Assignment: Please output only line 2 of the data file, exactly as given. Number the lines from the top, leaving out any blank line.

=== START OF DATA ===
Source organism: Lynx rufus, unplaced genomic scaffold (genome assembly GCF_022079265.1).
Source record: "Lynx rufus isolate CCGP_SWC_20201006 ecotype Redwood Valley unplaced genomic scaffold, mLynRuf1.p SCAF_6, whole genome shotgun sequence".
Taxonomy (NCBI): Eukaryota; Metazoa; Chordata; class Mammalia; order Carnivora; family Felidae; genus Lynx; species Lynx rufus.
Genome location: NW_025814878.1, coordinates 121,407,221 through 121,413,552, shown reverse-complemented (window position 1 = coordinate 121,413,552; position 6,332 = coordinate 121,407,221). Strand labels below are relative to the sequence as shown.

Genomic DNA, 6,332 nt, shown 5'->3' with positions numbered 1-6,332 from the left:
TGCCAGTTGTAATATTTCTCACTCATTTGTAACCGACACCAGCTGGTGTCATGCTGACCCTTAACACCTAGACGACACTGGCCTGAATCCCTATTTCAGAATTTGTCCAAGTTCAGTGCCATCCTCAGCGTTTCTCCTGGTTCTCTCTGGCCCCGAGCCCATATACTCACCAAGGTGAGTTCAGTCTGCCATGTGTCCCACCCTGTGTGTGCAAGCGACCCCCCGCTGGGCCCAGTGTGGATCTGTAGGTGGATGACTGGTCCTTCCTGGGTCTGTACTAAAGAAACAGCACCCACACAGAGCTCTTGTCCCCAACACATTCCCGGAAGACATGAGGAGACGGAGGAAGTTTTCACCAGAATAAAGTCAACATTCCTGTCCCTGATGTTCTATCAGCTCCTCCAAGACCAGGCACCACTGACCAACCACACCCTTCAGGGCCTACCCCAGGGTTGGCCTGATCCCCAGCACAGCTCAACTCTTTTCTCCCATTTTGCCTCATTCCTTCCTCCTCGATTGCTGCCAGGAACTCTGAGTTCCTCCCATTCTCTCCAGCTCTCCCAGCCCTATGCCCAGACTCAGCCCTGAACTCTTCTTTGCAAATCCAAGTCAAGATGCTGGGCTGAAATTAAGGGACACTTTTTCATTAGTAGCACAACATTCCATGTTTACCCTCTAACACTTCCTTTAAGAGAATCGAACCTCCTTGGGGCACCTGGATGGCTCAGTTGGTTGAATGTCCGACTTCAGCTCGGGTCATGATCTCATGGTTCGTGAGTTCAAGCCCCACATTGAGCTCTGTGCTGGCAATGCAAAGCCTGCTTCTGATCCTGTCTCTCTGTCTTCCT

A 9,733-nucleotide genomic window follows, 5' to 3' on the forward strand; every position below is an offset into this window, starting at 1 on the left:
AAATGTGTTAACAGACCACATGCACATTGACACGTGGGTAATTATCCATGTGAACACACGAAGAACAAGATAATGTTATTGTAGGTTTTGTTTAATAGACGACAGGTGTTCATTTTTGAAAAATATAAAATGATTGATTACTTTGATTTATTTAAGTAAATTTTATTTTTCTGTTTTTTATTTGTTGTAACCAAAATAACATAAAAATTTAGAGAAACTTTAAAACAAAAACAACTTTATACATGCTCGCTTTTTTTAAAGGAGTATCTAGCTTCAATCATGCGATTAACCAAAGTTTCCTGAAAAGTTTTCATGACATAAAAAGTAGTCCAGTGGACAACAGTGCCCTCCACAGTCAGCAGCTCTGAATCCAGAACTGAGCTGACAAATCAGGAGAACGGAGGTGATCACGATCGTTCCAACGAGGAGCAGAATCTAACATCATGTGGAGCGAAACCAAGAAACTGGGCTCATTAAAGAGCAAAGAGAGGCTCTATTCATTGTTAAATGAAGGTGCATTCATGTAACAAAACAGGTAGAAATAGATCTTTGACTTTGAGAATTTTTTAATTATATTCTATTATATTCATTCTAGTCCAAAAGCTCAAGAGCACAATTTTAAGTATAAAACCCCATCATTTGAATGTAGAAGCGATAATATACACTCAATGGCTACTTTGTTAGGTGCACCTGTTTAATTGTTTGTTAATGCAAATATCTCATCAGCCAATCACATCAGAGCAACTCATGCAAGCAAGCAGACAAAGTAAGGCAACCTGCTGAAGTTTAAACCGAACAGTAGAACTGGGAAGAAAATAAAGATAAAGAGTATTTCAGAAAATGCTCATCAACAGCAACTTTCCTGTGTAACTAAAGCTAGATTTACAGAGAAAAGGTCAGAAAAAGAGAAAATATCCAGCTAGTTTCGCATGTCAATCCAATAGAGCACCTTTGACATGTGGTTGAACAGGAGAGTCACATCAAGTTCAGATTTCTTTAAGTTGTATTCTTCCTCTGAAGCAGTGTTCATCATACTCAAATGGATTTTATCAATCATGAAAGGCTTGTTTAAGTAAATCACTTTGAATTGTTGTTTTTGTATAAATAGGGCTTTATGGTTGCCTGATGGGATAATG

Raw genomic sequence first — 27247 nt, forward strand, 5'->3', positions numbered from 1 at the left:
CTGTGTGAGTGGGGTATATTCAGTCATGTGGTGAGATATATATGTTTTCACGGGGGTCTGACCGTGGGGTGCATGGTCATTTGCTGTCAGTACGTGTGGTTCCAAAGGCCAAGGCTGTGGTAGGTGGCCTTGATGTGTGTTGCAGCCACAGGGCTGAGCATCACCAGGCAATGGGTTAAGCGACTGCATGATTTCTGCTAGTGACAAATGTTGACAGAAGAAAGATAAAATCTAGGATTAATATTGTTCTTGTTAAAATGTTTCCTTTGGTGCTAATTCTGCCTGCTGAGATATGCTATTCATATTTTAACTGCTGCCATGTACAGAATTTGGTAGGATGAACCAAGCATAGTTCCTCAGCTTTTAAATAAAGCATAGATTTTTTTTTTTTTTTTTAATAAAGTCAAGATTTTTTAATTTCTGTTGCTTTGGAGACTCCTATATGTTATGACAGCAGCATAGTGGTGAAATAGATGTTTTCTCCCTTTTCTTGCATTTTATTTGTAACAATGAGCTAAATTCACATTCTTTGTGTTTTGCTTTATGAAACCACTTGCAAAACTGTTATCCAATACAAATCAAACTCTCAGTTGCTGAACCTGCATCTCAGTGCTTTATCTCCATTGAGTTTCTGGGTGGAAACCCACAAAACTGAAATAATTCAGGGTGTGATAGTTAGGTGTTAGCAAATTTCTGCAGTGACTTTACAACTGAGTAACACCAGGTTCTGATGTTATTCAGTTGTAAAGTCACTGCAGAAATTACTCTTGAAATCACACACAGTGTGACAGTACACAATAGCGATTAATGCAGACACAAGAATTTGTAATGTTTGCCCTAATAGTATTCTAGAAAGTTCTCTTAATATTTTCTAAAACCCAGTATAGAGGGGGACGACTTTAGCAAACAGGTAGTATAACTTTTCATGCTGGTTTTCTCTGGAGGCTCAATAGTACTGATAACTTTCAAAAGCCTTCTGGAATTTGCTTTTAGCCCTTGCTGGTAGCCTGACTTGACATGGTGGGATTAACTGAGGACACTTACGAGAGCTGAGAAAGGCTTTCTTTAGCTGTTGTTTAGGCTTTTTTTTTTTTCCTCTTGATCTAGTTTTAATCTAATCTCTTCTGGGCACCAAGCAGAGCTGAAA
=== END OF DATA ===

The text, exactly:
Source record: "Lynx rufus isolate CCGP_SWC_20201006 ecotype Redwood Valley unplaced genomic scaffold, mLynRuf1.p SCAF_6, whole genome shotgun sequence".